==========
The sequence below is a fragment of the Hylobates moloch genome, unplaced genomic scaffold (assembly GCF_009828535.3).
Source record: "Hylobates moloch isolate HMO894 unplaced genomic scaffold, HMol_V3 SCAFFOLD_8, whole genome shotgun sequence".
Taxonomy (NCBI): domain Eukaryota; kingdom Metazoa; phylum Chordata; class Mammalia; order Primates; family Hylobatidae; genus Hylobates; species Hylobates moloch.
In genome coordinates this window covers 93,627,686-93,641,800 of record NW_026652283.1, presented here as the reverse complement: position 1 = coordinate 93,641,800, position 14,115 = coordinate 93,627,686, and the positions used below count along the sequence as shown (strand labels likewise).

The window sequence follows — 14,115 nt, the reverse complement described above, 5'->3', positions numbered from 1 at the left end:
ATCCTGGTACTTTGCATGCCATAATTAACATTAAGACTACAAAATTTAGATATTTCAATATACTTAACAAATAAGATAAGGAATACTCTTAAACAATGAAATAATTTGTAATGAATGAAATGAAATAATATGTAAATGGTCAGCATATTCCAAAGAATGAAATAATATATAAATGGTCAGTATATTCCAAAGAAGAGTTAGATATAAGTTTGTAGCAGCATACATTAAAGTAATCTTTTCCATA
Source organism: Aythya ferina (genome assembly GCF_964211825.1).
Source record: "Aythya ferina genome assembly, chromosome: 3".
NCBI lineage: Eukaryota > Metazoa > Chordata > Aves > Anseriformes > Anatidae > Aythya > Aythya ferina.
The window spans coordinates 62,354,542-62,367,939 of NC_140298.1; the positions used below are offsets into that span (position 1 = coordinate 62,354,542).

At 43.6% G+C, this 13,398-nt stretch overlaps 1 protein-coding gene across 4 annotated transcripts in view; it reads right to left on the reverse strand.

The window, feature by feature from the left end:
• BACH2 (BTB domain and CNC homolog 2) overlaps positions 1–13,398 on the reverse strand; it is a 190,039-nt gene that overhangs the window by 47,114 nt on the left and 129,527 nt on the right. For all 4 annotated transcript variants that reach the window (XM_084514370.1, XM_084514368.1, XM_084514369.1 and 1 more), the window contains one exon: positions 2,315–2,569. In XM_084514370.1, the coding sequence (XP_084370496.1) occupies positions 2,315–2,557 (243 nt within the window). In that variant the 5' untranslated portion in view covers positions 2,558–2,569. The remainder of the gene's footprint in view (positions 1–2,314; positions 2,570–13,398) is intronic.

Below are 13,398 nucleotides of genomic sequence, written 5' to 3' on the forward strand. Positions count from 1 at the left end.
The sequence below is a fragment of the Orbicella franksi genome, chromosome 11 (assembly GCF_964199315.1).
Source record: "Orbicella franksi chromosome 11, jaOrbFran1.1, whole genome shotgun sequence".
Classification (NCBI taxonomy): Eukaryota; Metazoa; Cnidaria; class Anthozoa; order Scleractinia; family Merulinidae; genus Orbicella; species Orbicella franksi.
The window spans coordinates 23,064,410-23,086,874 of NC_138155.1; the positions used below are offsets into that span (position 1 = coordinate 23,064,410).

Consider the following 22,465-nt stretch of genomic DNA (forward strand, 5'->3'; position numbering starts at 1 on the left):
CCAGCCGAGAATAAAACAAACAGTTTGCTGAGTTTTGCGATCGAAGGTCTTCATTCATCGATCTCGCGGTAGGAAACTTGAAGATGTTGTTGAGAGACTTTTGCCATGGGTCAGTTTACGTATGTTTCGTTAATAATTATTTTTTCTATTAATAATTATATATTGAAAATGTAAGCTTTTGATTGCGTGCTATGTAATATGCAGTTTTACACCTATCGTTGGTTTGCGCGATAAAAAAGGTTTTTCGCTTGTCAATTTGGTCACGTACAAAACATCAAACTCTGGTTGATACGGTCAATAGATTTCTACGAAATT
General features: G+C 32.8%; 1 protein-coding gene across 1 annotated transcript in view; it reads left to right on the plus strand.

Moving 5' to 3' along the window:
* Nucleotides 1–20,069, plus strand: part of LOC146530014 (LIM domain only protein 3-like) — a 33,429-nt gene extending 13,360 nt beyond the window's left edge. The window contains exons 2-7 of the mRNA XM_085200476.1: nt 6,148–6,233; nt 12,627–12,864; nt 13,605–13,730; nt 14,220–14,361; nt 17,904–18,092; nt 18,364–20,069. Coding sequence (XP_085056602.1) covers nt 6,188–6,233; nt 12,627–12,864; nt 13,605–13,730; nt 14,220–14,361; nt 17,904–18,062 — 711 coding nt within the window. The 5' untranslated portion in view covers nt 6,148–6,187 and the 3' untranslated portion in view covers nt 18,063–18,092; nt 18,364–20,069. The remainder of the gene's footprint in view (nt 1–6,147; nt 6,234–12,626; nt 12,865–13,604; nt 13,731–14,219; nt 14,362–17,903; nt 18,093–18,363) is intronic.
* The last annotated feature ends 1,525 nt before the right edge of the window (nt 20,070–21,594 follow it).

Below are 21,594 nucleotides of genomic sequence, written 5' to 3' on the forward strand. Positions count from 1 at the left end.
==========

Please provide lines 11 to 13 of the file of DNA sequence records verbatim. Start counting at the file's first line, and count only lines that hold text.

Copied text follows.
At 43.6% G+C, this 13,398-nt stretch overlaps 1 protein-coding gene across 4 annotated transcripts in view; it reads right to left on the reverse strand.

The window, feature by feature from the left end:
• BACH2 (BTB domain and CNC homolog 2) overlaps positions 1–13,398 on the reverse strand; it is a 190,039-nt gene that overhangs the window by 47,114 nt on the left and 129,527 nt on the right. For all 4 annotated transcript variants that reach the window (XM_084514370.1, XM_084514368.1, XM_084514369.1 and 1 more), the window contains one exon: positions 2,315–2,569. In XM_084514370.1, the coding sequence (XP_084370496.1) occupies positions 2,315–2,557 (243 nt within the window). In that variant the 5' untranslated portion in view covers positions 2,558–2,569. The remainder of the gene's footprint in view (positions 1–2,314; positions 2,570–13,398) is intronic.